John, that is a unique reason for buying a car completely with cash you have on hand. I’m currenlty maintain a savings account just for auto repairs and a downpayment on a new vehicle when it’s time to purchase another one. I only recently thought I may just be able to save enough to buy the car completely with this savings. I anticipate the purchase to be in or 2012, or if really lucky, 2015. That should be plenty of time, barring the strange and unusual happening to me.

    I was recently the victim of check fraud and perhaps even identity theft, and at this point, kind of paranoid about the whole financial services industry being able to protect its consumers from theives. So your idea to pay cash for a car to avoid giving out your SSN to yet another entity is spot on for me. Thanks.

    And once again, Trent, thanks for providing this forum.

  11. meg says:

    that’s awesome. an advertisement for being single and not having any kids!

  12. amy says:

    Great idea for a series, Trent. I really do enjoy reading about financial choices and the effects of them.

    As for the low risk investments, good on John for choosing what suits him.

  13. Maybe I’m just incredibly jealous of how much John saves and how comfortable he is with himself, but how happy is John really? What does he do for fun? Does he travel or have hobbies? That’s one question I would be curious to see the answer to. What’s the use of saving so much money if all you’re using it for is to buy a house with cash? I’m probably assuming too much since I don’t know enough about John, but it sounds like he isn’t using his money to enjoy life more, which is what I think it’s for.

    I’m curious to hear John’s thoughts on this and I hope it doesn’t sound rude.

  14. shane says:


    Thanks for the great post, I enjoy the interview format and new perspective. It is interesting that John doesn’t set aside a fixed amount for savings. I’ve found that saying I have X dollars for entertainment let me spend X when it could have been half that. Once I had control over my spending plan, I too moved away from budgets. This is the first time I’ve seen John’s approach discussed and I wonder if you have some thoughts on that.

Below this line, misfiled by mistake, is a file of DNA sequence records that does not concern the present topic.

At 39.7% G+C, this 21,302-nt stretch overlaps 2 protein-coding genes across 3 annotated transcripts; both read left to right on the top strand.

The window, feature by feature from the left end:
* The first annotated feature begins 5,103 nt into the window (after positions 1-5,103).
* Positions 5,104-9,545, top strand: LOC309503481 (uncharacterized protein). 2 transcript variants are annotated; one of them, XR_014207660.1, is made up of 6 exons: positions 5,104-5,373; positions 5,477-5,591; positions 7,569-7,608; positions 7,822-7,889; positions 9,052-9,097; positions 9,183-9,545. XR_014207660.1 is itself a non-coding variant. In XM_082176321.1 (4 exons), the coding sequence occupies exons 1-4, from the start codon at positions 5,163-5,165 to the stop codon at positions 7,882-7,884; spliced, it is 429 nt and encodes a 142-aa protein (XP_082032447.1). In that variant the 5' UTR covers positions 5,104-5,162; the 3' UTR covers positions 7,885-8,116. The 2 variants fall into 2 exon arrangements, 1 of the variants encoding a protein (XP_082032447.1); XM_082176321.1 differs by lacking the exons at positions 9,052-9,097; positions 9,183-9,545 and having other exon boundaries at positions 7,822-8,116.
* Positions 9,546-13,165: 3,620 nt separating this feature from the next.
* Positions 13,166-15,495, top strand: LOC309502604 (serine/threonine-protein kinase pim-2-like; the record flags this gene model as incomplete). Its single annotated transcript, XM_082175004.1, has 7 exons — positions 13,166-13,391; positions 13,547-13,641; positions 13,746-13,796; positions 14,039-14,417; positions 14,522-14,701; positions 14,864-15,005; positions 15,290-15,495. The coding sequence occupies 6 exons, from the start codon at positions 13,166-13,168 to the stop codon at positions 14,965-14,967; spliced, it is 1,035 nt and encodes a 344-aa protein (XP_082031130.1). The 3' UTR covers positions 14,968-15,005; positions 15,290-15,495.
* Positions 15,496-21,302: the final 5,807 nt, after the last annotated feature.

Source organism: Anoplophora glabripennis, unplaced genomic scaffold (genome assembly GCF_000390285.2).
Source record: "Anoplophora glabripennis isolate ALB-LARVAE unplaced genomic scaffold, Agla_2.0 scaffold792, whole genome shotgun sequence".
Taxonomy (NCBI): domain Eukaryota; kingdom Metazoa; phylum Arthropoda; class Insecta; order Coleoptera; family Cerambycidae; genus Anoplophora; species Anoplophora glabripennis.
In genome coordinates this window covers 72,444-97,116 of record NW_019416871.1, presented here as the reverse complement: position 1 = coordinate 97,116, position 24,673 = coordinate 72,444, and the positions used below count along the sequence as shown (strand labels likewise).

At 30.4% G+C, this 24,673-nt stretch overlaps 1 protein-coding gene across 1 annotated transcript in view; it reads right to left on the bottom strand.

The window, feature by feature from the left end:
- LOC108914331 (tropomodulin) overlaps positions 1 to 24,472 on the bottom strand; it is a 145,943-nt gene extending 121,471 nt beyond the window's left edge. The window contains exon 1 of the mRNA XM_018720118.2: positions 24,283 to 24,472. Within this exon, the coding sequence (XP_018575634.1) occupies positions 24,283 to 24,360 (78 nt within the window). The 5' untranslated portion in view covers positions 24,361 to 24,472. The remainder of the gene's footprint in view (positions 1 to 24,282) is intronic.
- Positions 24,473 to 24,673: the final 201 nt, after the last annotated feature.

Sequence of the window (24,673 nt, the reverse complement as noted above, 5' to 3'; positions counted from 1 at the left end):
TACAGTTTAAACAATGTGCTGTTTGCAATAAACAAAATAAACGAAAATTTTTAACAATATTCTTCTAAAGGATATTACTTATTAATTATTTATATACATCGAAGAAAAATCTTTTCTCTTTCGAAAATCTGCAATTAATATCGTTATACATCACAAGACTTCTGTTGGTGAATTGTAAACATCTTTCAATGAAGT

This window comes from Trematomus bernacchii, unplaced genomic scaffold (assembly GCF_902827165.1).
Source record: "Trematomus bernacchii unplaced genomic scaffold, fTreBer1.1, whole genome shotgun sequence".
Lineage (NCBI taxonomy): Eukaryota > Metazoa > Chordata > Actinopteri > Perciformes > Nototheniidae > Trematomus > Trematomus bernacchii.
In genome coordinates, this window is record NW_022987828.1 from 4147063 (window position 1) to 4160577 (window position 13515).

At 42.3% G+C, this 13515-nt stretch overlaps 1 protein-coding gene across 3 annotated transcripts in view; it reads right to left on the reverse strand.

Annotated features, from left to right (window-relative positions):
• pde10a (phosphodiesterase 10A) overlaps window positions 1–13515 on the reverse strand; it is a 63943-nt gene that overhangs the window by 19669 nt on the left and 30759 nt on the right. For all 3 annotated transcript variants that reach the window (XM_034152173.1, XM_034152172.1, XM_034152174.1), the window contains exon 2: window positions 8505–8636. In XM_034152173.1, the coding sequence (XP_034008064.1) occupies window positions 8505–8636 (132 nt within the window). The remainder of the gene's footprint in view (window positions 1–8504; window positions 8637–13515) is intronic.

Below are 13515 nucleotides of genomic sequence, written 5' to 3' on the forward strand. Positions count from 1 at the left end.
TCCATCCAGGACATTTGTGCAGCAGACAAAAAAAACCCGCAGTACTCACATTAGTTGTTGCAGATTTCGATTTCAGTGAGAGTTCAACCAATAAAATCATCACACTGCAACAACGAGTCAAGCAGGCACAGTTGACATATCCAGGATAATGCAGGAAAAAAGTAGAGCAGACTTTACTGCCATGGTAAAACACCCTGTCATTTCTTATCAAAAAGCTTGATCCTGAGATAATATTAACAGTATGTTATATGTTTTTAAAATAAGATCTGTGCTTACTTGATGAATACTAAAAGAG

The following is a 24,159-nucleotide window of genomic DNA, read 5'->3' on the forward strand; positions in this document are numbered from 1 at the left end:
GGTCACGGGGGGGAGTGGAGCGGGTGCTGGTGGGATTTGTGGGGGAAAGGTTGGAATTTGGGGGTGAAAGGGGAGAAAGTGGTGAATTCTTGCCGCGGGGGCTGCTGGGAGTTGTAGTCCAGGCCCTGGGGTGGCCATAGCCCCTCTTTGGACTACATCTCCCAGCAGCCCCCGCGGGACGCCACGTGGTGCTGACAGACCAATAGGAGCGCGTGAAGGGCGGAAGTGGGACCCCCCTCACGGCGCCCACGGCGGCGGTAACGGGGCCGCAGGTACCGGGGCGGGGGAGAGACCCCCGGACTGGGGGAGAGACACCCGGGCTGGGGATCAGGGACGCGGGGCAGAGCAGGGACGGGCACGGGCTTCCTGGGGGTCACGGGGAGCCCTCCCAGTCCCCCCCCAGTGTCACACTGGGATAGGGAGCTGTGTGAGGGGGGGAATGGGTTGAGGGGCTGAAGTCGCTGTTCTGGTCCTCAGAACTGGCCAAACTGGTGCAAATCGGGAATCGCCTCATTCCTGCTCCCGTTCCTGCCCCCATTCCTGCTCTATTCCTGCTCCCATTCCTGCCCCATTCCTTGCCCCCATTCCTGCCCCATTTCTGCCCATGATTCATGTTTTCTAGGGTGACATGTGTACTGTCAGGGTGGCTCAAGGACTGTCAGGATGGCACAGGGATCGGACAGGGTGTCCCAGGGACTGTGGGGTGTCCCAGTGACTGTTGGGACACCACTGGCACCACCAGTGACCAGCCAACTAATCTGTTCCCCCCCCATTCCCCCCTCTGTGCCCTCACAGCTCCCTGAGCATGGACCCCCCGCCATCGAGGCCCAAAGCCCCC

15. I wish I had more friends like your John. I think most people feel an outside influence to “keep up” with their friends. It’s nice to surround yourself with friends like John to keep help keep us grounded.

    Over 50 percent of his income into savings is amazing especially if its from a “solid” income.

    I hope that he is truly happy and not saving so much out of fear.

  16. Gary Hardin says:

    Way to go, John! You’re a great example to so many “instant gratification” folks who have little to show for their money except debt.

    I agree with other readers, John. You need to be investing your money in higher-return investments.

    By the way, what a great idea for a blog–to hear the finance stories of other people. Keep it up.

  17. gr8whyte says:

    Inflation and currency devaluation are the biggest dangers for anyone in John’s position, e.g., retirees with large deposit savings. I second previous commenters on a mixture of stocks and bonds, domestic and international, as protection against inflation and to hold 3 months’ to 2 years’ worth of cash on hand (depends on who you ask) for living expenses in case his job should vaporize. If John still prefers savings over stocks and bonds, I strongly suggest he look into foreign-currency savings accounts if he hasn’t already; it’s less safe to hold a single currency in a global economy.